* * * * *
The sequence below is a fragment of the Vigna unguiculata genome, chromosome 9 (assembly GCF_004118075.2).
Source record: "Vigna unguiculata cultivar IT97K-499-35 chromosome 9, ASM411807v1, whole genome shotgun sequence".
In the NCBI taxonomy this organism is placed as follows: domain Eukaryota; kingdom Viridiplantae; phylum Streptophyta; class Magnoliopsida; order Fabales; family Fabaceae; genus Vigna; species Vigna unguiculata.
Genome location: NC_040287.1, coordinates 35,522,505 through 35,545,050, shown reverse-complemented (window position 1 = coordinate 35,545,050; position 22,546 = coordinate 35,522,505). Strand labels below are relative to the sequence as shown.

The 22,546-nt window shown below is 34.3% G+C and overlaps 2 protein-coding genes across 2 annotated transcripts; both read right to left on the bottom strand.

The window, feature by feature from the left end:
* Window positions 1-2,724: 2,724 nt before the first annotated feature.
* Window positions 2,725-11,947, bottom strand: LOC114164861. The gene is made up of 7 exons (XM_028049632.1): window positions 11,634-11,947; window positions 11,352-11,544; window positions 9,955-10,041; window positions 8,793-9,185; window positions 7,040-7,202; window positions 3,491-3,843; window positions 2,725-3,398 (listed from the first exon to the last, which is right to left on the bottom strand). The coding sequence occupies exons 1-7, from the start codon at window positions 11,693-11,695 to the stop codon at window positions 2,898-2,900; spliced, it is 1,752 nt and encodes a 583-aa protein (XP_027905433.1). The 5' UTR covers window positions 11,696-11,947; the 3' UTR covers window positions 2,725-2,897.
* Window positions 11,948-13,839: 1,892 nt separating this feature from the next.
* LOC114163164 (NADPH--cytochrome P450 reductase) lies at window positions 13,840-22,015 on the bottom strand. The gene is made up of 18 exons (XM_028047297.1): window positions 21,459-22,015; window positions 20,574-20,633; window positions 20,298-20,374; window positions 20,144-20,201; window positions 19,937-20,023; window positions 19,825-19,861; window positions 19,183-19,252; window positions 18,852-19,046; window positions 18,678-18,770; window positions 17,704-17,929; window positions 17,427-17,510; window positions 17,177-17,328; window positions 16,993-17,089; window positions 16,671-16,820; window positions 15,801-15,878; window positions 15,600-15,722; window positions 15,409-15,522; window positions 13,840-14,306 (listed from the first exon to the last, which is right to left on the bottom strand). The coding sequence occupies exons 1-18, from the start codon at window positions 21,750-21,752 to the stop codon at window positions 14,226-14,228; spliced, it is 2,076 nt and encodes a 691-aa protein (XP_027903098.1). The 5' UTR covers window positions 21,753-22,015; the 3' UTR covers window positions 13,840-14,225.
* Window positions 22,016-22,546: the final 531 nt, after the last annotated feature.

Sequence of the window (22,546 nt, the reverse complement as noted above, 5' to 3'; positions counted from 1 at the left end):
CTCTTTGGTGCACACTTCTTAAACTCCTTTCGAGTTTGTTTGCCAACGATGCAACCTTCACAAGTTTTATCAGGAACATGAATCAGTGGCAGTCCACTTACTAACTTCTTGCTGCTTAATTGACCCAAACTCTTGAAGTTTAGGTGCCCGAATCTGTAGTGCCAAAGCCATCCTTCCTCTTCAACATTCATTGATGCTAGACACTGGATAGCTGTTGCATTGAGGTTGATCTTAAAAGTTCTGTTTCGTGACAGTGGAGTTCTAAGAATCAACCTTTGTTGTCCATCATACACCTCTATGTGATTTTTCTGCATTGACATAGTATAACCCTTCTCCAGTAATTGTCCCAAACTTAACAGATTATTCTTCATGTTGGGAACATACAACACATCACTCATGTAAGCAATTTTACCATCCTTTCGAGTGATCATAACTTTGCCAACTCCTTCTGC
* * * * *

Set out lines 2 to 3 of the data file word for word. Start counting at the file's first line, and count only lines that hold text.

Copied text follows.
Source record: "Vigna unguiculata cultivar IT97K-499-35 chromosome 9, ASM411807v1, whole genome shotgun sequence".
In the NCBI taxonomy this organism is placed as follows: domain Eukaryota; kingdom Viridiplantae; phylum Streptophyta; class Magnoliopsida; order Fabales; family Fabaceae; genus Vigna; species Vigna unguiculata.